Like a skilled chef, a professional landscape manager takes pride in providing a well-balanced diet for those under his care. Furthermore, as a chef can be the backbone of a restaurant's reputation, skilled landscape technicians can build the reputation of their companies, too.
The key to proper plant nutrition is knowledge of plant fertility requirements and environmental influences. Even plants of the same species have different fertility needs based on sunlight, temperature, and soil. A single landscape has many different types of plants in a wide assortment of environmental conditions. Details make the difference between a grouping of plants and a colorful, effective landscape.
The critical chemical elements required by plants to thrive can be boiled down to less than a dozen. These elements must be present and available for biochemical reactions to take place properly...reactions that allow the plant to use sunlight to create energy to grow.
These elements must also be in balance. Too much or too little of one element can reduce the usefulness of other elements. Ultimately, the trick is getting the right amounts of the right elements in the right place at the right time.
First you have to appreciate that nutrients delivered to a plant through the soil can be rendered useless by the soil. The first soil consideration is moisture. Plant roots accept chemicals and gases in certain forms. Moisture is necessary to convert fertilizers applied by the contractor into the forms that can pass through the root membrane into the plant. Water also carries these nutrients from their point of application to the root zone.
The second soil consideration is acidity and alkalinity, measured as pH, the balance of hydrogen and hydroxyl ions determined by a soil test. A pH of 7 is considered neutral. The soil is categorized as alkaline above 7 and acid below 7. High or low pH can stop the chemical reactions necessary to make nutrients in the soil available to the plant.
Plants should be grouped according to their optimum soil pH range, just as they should be for irrigation and light requirements. This makes fertilization more effective and subsequently provides better plant performance.
Correction of acid soil is usually accomplished over time with limestone (crushed or dolomite). Alkaline soils are corrected with applications of granulated sulfur. Fertilizers and irrigation water can have an impact on soil pH. A variety of fertilizers contain sulfur and can be used as part of a program to modify alkaline soils. Irrigation water should be tested for pH if fertility problems are diagnosed.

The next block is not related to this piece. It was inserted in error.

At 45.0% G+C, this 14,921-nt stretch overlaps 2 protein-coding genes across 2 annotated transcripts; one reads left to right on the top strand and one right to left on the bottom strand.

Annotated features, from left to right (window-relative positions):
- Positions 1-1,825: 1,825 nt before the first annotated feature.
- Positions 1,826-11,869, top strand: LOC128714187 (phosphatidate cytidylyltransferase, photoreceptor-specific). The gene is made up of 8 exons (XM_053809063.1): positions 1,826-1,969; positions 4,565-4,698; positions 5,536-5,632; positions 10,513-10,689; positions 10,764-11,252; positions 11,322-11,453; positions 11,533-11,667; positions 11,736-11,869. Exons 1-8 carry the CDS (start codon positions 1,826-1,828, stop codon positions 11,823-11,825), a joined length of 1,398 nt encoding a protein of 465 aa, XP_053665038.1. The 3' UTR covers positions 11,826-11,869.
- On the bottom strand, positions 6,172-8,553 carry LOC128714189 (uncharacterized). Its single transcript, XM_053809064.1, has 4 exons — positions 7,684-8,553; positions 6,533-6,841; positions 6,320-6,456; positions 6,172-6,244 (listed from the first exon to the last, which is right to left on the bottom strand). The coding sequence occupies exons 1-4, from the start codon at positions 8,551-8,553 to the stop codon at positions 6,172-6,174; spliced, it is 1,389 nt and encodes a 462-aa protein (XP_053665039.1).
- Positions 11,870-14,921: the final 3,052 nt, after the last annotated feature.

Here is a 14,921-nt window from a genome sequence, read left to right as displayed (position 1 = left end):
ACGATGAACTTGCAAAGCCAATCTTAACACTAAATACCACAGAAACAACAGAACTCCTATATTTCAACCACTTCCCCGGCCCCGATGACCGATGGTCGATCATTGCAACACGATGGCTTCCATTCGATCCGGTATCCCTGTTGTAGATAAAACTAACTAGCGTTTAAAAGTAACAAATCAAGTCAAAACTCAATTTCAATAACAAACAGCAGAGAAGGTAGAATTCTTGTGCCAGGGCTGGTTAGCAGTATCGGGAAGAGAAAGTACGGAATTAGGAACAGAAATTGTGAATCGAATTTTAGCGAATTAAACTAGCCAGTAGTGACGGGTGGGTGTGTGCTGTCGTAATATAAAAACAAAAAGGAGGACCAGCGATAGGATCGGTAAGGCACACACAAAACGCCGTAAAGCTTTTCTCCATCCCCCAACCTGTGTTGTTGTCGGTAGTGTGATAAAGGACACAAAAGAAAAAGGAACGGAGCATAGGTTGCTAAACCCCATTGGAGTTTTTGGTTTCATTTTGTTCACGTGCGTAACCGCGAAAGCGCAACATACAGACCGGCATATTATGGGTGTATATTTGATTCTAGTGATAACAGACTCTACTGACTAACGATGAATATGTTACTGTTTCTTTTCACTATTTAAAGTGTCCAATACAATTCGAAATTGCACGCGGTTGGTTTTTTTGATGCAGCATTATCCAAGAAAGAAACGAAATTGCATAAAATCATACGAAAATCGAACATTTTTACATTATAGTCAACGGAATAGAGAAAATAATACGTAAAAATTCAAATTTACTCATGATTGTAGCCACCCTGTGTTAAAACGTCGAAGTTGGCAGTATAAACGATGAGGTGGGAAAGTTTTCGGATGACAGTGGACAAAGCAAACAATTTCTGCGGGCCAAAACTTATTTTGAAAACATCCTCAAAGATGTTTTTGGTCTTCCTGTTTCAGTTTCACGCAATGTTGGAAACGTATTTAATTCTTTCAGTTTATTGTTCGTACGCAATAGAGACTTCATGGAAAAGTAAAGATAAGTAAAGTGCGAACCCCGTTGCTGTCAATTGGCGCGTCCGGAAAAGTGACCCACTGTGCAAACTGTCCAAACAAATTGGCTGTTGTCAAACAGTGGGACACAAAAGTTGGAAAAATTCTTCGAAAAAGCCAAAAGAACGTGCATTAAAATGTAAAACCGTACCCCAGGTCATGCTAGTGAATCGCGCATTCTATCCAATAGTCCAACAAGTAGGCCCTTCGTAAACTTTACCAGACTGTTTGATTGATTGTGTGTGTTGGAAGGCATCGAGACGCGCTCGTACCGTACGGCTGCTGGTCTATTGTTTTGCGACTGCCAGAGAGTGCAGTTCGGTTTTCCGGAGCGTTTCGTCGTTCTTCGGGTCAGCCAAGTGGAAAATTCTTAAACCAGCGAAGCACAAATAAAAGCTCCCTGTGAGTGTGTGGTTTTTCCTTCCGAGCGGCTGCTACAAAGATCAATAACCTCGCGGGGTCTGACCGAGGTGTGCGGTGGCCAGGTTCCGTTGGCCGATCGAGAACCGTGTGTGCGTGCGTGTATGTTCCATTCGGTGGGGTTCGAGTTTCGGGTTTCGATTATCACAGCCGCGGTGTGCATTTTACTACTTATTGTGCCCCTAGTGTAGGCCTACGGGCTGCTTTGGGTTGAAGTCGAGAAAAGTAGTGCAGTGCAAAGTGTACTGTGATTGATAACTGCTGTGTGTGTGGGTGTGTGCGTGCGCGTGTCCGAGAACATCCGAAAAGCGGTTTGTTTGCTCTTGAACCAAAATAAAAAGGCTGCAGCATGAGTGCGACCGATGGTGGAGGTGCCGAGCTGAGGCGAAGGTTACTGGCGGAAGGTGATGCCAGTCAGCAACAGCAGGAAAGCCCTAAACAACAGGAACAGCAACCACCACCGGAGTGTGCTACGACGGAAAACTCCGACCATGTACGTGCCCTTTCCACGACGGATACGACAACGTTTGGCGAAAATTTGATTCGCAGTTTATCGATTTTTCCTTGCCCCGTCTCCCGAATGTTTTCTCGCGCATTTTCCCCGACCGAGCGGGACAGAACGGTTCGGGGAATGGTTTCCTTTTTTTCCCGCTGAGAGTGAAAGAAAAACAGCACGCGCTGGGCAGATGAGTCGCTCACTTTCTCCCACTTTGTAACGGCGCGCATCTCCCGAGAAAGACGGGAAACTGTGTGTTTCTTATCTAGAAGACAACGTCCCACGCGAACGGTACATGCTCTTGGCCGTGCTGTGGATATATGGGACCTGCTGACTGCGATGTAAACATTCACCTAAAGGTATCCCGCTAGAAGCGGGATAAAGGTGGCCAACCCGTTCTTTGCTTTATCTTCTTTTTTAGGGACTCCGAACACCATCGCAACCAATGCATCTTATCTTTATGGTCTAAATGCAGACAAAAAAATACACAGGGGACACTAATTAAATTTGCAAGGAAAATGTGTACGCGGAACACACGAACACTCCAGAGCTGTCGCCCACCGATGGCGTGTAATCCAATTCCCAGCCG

Soil tests also provide another gauge of the chemical reactivity of the soil, cation exchange capacity (CEC). A cation is a positively charged ion. Examples of fertilizer nutrients that are cations are calcium, magnesium, and potassium. Soils that contain higher levels of organic matter and/or clay, have higher CECs. This means they provide a better environment for chemical reactions. Low CECs mean that chemical reactions are less likely to take place and fertilizer elements might not be available to the plants, even though they are present in the soil.
Another common cause of poor fertilizer utilization is salinity, the concentration of salts in the soil solution. High salinity, brought about by use of saline irrigation water or overuse of fertilizer salts, prevents the plant roots from absorbing the water they require to carry on physiological processes. The common way to modify saline soils is to over irrigate the area to leach the salts out of the root zone. This requires good drainage. Salinity tends to be a regional problem and requires the attention of an expert using materials such as gypsum and sulfur.
The Key Elements
Most of the research and published work on fertilization has focused on turfgrasses and nursery production. Recent advice that supplemental potassium, iron, and sulfur have a place in annual fertilization programs has some relevance to ornamental shrubs, flowers and trees in the landscape. Some have suggested that nitrogen rates are too high in many cases and can be reduced by relying more on slow-release synthetic and organic fertilizers and micronutrient supplements. To make this adjustment without harm to the health of landscape plants, you need more than a basic understanding of fertilizers and how they interact with one another. You need to confirm your changes with soil testing and document them with site reports.
In many cases, soils are fairly well balanced and require only supplemental nitrogen, the element consumed in greatest quantities by plants. Slow-release synthetic and organic forms of nitrogen prevent leaching and help keep the element in the root zone. Yellowing of foliage is the primary sign of nitrogen deficiency.